Meyer says he often explains to business owners that art can help their business.

“A lot of people have white empty wall space on their liquor stores, condos, park walls, even residential spaces,” says Meyer, adding that many are afraid to put something on their walls. “It’s not a liability, it’s an asset. Art protects walls, it is a graffiti abatement strategy.”


(Courtesy of Beautify)

Beautify isn’t alone in its field. Among the other cities that have similar mural projects, ArtPlace America has supported over 200 art murals across the US. Wynwood Walls, a public art project in Miami spearheaded by local developer Tony Goldman, has helped create a popular public art hotspot with murals by artists Shepard Fairey and Ron English. 

Chicago’s city government, too, has publicly funded over 500 murals through its Percent-for-Art program, which pays artists to paint walls on municipal buildings. A grassroots street art project in the state of Zacatecas, Mexico, has artists painting murals in violent and marginalised neighbourhoods. Similar crime prevention ventures have been initiated in Topeka, Kansas, in St. Louis, Missouri, and in Toronto, Canada, which has placed over 140 murals across the city over the past decade.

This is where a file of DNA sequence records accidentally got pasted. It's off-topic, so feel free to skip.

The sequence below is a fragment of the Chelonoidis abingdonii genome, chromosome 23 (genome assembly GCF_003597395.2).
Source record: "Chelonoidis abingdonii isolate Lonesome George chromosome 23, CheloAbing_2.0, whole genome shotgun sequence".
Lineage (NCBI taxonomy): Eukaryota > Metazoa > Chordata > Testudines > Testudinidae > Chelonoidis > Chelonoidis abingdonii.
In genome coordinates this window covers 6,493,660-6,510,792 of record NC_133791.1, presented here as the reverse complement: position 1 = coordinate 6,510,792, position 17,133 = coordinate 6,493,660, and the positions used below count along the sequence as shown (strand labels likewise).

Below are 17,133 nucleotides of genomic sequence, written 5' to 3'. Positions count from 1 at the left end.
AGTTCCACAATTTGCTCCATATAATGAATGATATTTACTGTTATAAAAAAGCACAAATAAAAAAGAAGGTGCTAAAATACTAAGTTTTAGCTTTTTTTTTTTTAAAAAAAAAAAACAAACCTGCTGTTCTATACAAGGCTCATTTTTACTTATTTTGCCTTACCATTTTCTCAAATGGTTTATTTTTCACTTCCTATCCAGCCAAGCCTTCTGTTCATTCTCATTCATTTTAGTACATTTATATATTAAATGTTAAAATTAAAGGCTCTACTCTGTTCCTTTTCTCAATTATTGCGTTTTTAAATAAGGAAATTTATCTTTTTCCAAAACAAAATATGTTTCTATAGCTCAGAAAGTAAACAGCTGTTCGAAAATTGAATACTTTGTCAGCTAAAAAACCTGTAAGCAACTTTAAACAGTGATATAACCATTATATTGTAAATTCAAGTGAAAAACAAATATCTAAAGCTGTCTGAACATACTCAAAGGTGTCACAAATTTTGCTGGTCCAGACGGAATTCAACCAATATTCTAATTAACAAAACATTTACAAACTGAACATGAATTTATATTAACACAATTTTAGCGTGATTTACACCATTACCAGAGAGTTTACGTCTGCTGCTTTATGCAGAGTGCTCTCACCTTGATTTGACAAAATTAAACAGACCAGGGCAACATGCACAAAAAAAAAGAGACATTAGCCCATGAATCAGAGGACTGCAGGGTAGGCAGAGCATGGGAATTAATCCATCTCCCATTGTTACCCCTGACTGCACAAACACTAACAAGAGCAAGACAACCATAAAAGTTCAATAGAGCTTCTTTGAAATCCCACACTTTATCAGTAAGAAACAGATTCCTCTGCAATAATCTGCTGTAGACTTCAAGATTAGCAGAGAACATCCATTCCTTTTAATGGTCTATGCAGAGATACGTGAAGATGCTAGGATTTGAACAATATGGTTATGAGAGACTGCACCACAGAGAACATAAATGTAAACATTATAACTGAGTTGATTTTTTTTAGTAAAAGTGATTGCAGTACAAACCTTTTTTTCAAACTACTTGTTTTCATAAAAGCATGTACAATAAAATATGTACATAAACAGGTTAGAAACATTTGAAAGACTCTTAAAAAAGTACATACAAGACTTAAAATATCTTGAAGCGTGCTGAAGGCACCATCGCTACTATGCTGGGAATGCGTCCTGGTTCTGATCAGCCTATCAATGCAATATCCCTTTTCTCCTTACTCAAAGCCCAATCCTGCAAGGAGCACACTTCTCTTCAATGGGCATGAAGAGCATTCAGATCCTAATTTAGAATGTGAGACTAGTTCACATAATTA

Artist Ruben Rojas has painted murals saying "You Can't Quarantine Love" in several spots across Santa Monica, California. (Courtesy of Beautify)

One artist working with Beautify’s project is Ruben Rojas, who is overwhelmed by the response to his mural, “You Can’t Quarantine Love,” which has been painted in several spots across Santa Monica and beyond.

“Every day, I see the shares, photos of my murals, amazing captions and direct messages from folks that are truly heartwarming,” Rojas says. “I’ve seen this particular mural go around the world with ‘thank you’ messages from Johannesburg, Germany, and Italy. It really is humbling.”

Meyer says that kind of social media engagement shows how a mural can turn a plain old wall into a landmark. 

“Murals get seen,” he says. “People take photos and share them on social media. Nobody takes photos of your ugly white wall. Murals are the story of the local community.”

Nadja Sayej is an arts and culture journalist based in New York City.